Journal Articles

Model testing using data on $$^{137}$$Cs from Chernobyl fallout in the Iput River catchment area of Russia

Thiessen, K. M.*; Sazykina, T. G.*; Apostoaei, A. I.*; Balonov, M. I.*; Crawford, J.*; Domel, R.*; Fesenko, S.*; Filistovic, V.*; Galeriu, D.*; Homma, Toshimitsu; et al.

Journal of Environmental Radioactivity, 84(2), p.225 - 244, 2005/00

 Times Cited Count:5 Percentile:85.81(Environmental Sciences)

Data collected following the Chernobyl accident in 1986 have provided a unique opportunity to test the reliability of computer models for contamination of terrestrial and aquatic environments. The Iput River scenario was used by the Dose Reconstruction Working Group of BIOMASS. The test area was one of the most highly contaminated areas in Russia following the accident, with an average contamination density of $$^{137}$$Cs of 800, 000 Bq m$$^{-2}$$ and localized contamination up to 1,500,000 Bq m$$^{-2}$$, and a variety of countermeasures that were implemented in the test area had to be considered in the modelling exercise. Difficulties encountered during the exercise included averaging of data to account for uneven contamination of the test area, simulating the downward migration and decrease in bioavailability of $$^{137}$$Cs in soil, and modelling the effectiveness of countermeasures. The accuracy of model predictions is dependent at least in part on the experience and judgment of the participant in interpretation of input information, selection of parameter values, and treatment of uncertainties.

Journal Articles

Model testing using data from accidental released of I-131 and Cs-137

Thiessen, K. M.*; Napier, B. A.*; Filistovic, V.*; Homma, Toshimitsu; Kany$'a$r, B*; Krajewski, P.*; Kryshev, A. I.*; Nedveckaite, T.*; N$'e$nyei, A.*; Sazykina, T. G.*; et al.

Proceedings from the International Conference on Radioactivity in the Environment, p.313 - 316, 2002/09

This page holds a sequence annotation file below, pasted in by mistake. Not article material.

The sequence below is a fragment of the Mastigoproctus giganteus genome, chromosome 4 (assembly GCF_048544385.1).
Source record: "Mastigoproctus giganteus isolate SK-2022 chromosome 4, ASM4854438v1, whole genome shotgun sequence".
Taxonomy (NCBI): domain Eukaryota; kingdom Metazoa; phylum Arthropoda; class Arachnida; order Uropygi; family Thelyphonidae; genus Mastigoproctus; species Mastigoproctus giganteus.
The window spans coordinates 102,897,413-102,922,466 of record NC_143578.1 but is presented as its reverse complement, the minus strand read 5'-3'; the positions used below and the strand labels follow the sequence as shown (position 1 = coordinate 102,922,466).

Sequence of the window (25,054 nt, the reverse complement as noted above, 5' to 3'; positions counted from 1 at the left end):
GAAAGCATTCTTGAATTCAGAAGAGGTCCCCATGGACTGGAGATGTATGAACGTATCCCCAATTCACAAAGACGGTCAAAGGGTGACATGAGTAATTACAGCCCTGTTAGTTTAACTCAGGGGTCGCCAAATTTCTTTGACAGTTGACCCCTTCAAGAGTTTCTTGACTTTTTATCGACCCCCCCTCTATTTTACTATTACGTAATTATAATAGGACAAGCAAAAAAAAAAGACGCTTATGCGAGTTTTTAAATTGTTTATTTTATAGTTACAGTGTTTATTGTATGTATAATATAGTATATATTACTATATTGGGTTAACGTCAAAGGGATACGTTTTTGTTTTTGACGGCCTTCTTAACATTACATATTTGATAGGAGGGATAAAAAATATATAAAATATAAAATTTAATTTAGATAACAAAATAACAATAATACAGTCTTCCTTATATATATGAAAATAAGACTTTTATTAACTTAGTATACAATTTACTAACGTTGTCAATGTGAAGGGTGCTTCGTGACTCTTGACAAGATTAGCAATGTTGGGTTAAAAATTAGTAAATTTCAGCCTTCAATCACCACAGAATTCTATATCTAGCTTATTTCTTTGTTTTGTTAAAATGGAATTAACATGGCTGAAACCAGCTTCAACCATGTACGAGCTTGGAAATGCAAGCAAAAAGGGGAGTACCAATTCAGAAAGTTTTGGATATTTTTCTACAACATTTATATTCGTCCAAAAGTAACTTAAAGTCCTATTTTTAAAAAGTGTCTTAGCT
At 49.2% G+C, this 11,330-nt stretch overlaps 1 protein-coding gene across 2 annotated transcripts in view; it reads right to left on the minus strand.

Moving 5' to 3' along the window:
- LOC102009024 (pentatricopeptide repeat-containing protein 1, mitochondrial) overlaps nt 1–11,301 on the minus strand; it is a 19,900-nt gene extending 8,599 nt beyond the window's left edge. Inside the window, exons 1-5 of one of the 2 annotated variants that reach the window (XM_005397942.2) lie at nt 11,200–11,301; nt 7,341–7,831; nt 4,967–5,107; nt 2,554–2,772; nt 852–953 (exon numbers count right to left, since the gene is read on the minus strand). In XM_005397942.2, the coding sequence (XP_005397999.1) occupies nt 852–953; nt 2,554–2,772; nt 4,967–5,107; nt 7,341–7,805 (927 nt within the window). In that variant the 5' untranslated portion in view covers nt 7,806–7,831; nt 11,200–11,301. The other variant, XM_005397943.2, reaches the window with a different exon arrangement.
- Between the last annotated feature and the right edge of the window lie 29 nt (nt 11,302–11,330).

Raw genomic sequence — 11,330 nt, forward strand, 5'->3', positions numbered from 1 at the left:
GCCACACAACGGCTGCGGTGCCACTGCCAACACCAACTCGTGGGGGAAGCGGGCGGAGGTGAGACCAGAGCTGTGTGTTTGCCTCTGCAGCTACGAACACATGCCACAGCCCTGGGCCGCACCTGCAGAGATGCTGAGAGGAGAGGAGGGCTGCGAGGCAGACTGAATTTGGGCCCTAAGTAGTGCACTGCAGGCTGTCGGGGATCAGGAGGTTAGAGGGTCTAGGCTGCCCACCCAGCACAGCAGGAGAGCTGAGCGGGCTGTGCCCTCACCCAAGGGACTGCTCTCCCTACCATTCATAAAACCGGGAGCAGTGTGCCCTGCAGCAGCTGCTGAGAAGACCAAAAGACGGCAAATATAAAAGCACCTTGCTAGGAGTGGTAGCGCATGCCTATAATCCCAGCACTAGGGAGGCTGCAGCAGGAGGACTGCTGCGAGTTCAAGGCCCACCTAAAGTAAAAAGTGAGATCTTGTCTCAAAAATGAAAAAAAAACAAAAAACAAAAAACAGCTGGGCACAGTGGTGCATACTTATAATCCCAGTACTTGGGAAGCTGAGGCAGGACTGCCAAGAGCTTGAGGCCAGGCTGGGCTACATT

no abstracts in English

Journal Articles

Model testing using data on $$^{137}$$Cs from Chernobyl fallout in the Iput River catchment area of Russia

Thiessen, K. M.*; Sazykina, T. G.*; Apostoaei, A. I.*; Balonov, M.*; Crawford, J.*; Domel, R.*; Fesenko, S.*; Filistovic, V.*; Galeriu, D.*; Homma, Toshimitsu; et al.

Proceedings from the International Conference on Radioactivity in the Environment, p.317 - 320, 2002/09

no abstracts in English

JAEA Reports

OSCAAR calculations for the Iput dose reconstruction scenario of BIOMASS theme 2

Homma, Toshimitsu; Matsunaga, Takeshi

JAERI-Research 2000-059, 63 Pages, 2001/01

JAERI-Research-2000-059.pdf:2.36MB

no abstracts in English

Oral presentation

Updating source term and an atmospheric transport, dispersion and deposition model, WSPEEDI

Nagai, Haruyasu; Terada, Hiroaki; Tsuzuki, Katsunori; Ota, Masakazu; Furuno, Akiko; Akari, Shusaku; Katata, Genki

no journal, , 

In order to assess the radiological dose to the public resulting from the Fukushima Daiichi Nuclear Power Station accident in Japan, the spatial and temporal distribution of radioactive materials in the environment are reconstructed by computer simulations. In this study, by refining the source term of radioactive materials discharged into the atmosphere and modifying the atmospheric dispersion model, the atmospheric dispersion simulation of radioactive materials is improved. Then, a database of spatiotemporal distribution of radioactive materials in the air and on the ground surface is developed from the output of the simulation, and is used for the dose assessment by coupling with the behavioral pattern of evacuees from the nuclear accident. In this year, (1) investigation of the source term, (2) improvement of atmospheric dispersion simulation, and (3) acquisition and organization of measured data have been conducted.